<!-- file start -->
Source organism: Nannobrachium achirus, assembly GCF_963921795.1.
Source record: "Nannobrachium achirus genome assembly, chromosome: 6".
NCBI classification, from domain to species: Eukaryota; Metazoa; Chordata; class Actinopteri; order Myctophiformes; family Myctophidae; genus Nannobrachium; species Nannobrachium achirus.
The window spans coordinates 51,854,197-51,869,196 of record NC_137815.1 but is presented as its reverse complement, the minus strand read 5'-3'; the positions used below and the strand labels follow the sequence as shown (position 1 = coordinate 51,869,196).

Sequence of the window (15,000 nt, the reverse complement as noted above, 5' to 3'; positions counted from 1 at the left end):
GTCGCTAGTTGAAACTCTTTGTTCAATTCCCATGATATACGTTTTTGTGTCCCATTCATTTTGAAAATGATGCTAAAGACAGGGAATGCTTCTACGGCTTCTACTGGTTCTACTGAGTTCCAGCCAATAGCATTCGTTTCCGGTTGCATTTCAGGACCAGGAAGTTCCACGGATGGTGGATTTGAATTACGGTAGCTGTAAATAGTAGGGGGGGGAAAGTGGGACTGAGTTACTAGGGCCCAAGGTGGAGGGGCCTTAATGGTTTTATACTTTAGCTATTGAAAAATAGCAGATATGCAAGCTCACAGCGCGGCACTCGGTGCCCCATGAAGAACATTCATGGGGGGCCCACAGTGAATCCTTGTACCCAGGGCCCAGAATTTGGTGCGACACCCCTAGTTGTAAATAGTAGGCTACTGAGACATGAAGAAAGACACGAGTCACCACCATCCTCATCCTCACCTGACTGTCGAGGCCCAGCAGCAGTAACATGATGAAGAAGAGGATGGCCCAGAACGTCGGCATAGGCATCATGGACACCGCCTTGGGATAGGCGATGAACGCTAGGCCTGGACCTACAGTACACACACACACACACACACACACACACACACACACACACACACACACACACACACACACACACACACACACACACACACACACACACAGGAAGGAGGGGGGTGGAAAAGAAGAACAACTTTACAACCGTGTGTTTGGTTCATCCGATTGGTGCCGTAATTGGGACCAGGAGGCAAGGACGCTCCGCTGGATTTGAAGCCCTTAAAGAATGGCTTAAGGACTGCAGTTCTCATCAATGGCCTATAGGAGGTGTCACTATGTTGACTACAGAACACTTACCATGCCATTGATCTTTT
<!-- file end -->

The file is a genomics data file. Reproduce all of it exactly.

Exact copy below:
Source organism: Nannobrachium achirus, assembly GCF_963921795.1.
Source record: "Nannobrachium achirus genome assembly, chromosome: 6".
NCBI classification, from domain to species: Eukaryota; Metazoa; Chordata; class Actinopteri; order Myctophiformes; family Myctophidae; genus Nannobrachium; species Nannobrachium achirus.
The window spans coordinates 51,854,197-51,869,196 of record NC_137815.1 but is presented as its reverse complement, the minus strand read 5'-3'; the positions used below and the strand labels follow the sequence as shown (position 1 = coordinate 51,869,196).

Sequence of the window (15,000 nt, the reverse complement as noted above, 5' to 3'; positions counted from 1 at the left end):
GTCGCTAGTTGAAACTCTTTGTTCAATTCCCATGATATACGTTTTTGTGTCCCATTCATTTTGAAAATGATGCTAAAGACAGGGAATGCTTCTACGGCTTCTACTGGTTCTACTGAGTTCCAGCCAATAGCATTCGTTTCCGGTTGCATTTCAGGACCAGGAAGTTCCACGGATGGTGGATTTGAATTACGGTAGCTGTAAATAGTAGGGGGGGGAAAGTGGGACTGAGTTACTAGGGCCCAAGGTGGAGGGGCCTTAATGGTTTTATACTTTAGCTATTGAAAAATAGCAGATATGCAAGCTCACAGCGCGGCACTCGGTGCCCCATGAAGAACATTCATGGGGGGCCCACAGTGAATCCTTGTACCCAGGGCCCAGAATTTGGTGCGACACCCCTAGTTGTAAATAGTAGGCTACTGAGACATGAAGAAAGACACGAGTCACCACCATCCTCATCCTCACCTGACTGTCGAGGCCCAGCAGCAGTAACATGATGAAGAAGAGGATGGCCCAGAACGTCGGCATAGGCATCATGGACACCGCCTTGGGATAGGCGATGAACGCTAGGCCTGGACCTACAGTACACACACACACACACACACACACACACACACACACACACACACACACACACACACACACACACACACACACACACACACACACACACAGGAAGGAGGGGGGTGGAAAAGAAGAACAACTTTACAACCGTGTGTTTGGTTCATCCGATTGGTGCCGTAATTGGGACCAGGAGGCAAGGACGCTCCGCTGGATTTGAAGCCCTTAAAGAATGGCTTAAGGACTGCAGTTCTCATCAATGGCCTATAGGAGGTGTCACTATGTTGACTACAGAACACTTACCATGCCATTGATCTTTT